Charles Wesley (1707–1788)

It has been calculated that Charles Wesley wrote an average of ten lines of verse every day for fifty years. In his 1962 study Representative Verse of Charles Wesley, Frank Baker estimates that 8,989 of Wesley’s religious poems have survived, many of which serve as hymns. Small wonder that our Hymnal has more hymns by Wesley than any other author.

In his masterful survey of English hymnody Hymns and Human Life (1952), Erik Routley notes that many contemporaries of Charles Wesley felt that his hymns were too personal and enthusiastic. “Those who see in conversion nothing but a pathological condition will see in Wesley’s hymns a strong force driving people to hysteria and sensationalism. . . . Wesleyan hymnody is so powerful and so persuasive in its impact that there are many who are embarrassed by its fulsomeness and put off by its insistence on the security of the believer.”

But Routley thinks this is a misrepresentation of Wesley’s verse. “Methodist hymnody was founded by a man who combined with a revivalist enthusiasm two cooling and moderating disciplines — that of poetry (the poetry, be it recalled, of the most artificial of English periods), and that of Biblical theology.” At their best (which is often), Charles Wesley’s hymns combine “rich scriptural allusion, sound and catholic doctrine, and a persuasiveness of expression.”

Routley argues that Wesley’s hymns broke down the wall between doctrine and experience as well as the class barriers that all too commonly divided people within the English church. They were composed “in order that the men and women whom Hogarth depicted in his terrible pictures might sing their way not only into experience but also into knowledge; that the cultured might have their culture baptized and the ignorant might be led into truth by the gentle hand of melody and rhyme. This disciplined fervour was what made it possible for English hymnody to have a classical age before it fell into corruption and decay.”

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“As a hymn-writer Charles Wesley was unique. He is said to have written no less than 6,500 hymns, and though, of course, in so vast a number some are of unequal merit, it is perfectly marvellous how many there are which rise to the highest degree of excellence. His feelings on every occasion of importance, whether private or public, found their best expression in a hymn. His own conversion, his own marriage, the earthquake panic, the rumours of an invasion from France, the defeat of Prince Charles Edward at Culloden, the Gordon riots, every Festival of the Christian Church, every doctrine of the Christian Faith, striking scenes in Scripture history, striking scenes which came within his own view, the deaths of friends as they passed away, one by one, before him, all furnished occasions for the exercise of his divine gift. Nor must we forget his hymns for little children, a branch of sacred poetry in which the mantle of Dr. Watts seems to have fallen upon him. It would be simply impossible within our space to enumerate even those of the hymns which have become really classical. The saying that a really good hymn is as rare an appearance as that of a comet is falsified by the work of Charles Wesley; for hymns, which are really good in every respect, flowed from his pen in quick succession, and death alone stopped the course of the perennial stream.”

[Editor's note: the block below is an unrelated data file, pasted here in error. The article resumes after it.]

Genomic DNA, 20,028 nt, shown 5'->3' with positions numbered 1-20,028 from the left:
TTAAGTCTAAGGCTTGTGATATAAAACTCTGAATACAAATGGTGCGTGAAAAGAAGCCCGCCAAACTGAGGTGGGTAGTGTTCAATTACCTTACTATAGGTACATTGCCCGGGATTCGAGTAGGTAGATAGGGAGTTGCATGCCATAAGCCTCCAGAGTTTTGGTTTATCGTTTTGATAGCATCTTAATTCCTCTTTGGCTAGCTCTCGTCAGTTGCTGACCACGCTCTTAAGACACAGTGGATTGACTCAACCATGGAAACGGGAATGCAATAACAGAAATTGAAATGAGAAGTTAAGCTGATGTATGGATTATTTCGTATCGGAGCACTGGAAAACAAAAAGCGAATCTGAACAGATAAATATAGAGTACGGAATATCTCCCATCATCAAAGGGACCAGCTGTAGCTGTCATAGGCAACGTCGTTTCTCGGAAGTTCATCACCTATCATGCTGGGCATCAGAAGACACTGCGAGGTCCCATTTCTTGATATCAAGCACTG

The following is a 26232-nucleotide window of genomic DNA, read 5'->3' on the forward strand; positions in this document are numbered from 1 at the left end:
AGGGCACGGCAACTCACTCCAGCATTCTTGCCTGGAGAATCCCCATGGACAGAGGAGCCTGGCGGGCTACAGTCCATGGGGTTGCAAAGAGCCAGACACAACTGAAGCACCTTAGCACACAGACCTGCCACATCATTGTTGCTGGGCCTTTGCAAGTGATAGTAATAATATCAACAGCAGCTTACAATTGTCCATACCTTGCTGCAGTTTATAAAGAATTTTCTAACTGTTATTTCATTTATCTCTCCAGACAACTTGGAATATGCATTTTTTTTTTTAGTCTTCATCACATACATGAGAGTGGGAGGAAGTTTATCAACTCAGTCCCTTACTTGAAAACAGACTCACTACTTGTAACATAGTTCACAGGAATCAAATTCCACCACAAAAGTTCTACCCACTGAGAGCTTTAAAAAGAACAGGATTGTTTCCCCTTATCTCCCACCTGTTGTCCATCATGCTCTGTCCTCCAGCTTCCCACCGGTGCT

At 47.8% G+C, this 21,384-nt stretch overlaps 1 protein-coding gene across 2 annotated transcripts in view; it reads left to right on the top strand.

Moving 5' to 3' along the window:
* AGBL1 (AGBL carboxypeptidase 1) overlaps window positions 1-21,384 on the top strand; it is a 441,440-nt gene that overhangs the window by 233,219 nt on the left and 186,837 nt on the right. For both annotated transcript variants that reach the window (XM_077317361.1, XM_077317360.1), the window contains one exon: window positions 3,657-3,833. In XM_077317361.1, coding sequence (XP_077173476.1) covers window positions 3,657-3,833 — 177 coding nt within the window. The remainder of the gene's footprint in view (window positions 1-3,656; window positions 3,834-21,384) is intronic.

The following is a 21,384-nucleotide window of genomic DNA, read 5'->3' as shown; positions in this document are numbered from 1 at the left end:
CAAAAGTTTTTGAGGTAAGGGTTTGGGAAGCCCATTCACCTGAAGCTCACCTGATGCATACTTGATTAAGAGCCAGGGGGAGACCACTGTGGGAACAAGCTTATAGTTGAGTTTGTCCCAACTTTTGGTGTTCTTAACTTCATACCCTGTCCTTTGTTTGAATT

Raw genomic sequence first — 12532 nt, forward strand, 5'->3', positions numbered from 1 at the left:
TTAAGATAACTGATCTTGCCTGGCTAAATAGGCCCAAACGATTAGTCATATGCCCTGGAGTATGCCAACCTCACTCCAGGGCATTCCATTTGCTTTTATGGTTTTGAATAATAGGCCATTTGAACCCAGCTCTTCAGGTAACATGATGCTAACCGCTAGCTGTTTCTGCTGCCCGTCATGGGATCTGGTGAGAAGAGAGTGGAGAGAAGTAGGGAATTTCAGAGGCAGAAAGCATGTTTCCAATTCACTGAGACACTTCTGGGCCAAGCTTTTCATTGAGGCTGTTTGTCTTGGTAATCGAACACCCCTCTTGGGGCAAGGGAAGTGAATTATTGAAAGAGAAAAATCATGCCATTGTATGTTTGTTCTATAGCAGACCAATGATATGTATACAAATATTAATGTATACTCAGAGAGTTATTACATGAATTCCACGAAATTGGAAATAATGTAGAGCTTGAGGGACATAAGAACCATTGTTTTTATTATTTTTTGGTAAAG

—from John Julian, A Dictionary of Hymnology (1907)

Hymns by Charles Wesley in our Hymnal

Christ the Lord is ris’n today

Christ, whose glory fills the skies

Come, thou long-expected Jesus

Forth in thy Name, O Lord

Hark! the herald angels sing

Hail the day that sees him rise

Jesus Christ is risen today (stanza 4 only)

Jesus, Lover of my soul

Jesus, my strength and hope

Lamb of God, I look to thee

Let saints on earth in concert sing

Lo! he comes with clouds descending

Love divine, all loves excelling

O for a heart to praise my God

O for a thousand tongues to sing

O thou who camest from above

Rejoice, the Lord is King!

Soldiers of Christ, arise